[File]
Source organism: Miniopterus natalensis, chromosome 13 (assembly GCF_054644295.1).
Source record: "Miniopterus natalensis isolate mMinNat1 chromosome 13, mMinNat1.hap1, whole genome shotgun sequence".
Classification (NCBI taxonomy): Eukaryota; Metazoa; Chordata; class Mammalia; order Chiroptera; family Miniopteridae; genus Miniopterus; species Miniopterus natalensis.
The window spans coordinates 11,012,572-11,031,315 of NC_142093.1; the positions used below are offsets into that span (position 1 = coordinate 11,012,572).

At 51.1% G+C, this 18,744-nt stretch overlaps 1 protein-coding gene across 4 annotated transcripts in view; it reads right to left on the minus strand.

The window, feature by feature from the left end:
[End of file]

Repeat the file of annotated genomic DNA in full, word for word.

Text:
Source organism: Miniopterus natalensis, chromosome 13 (assembly GCF_054644295.1).
Source record: "Miniopterus natalensis isolate mMinNat1 chromosome 13, mMinNat1.hap1, whole genome shotgun sequence".
Classification (NCBI taxonomy): Eukaryota; Metazoa; Chordata; class Mammalia; order Chiroptera; family Miniopteridae; genus Miniopterus; species Miniopterus natalensis.
The window spans coordinates 11,012,572-11,031,315 of NC_142093.1; the positions used below are offsets into that span (position 1 = coordinate 11,012,572).

At 51.1% G+C, this 18,744-nt stretch overlaps 1 protein-coding gene across 4 annotated transcripts in view; it reads right to left on the minus strand.

The window, feature by feature from the left end: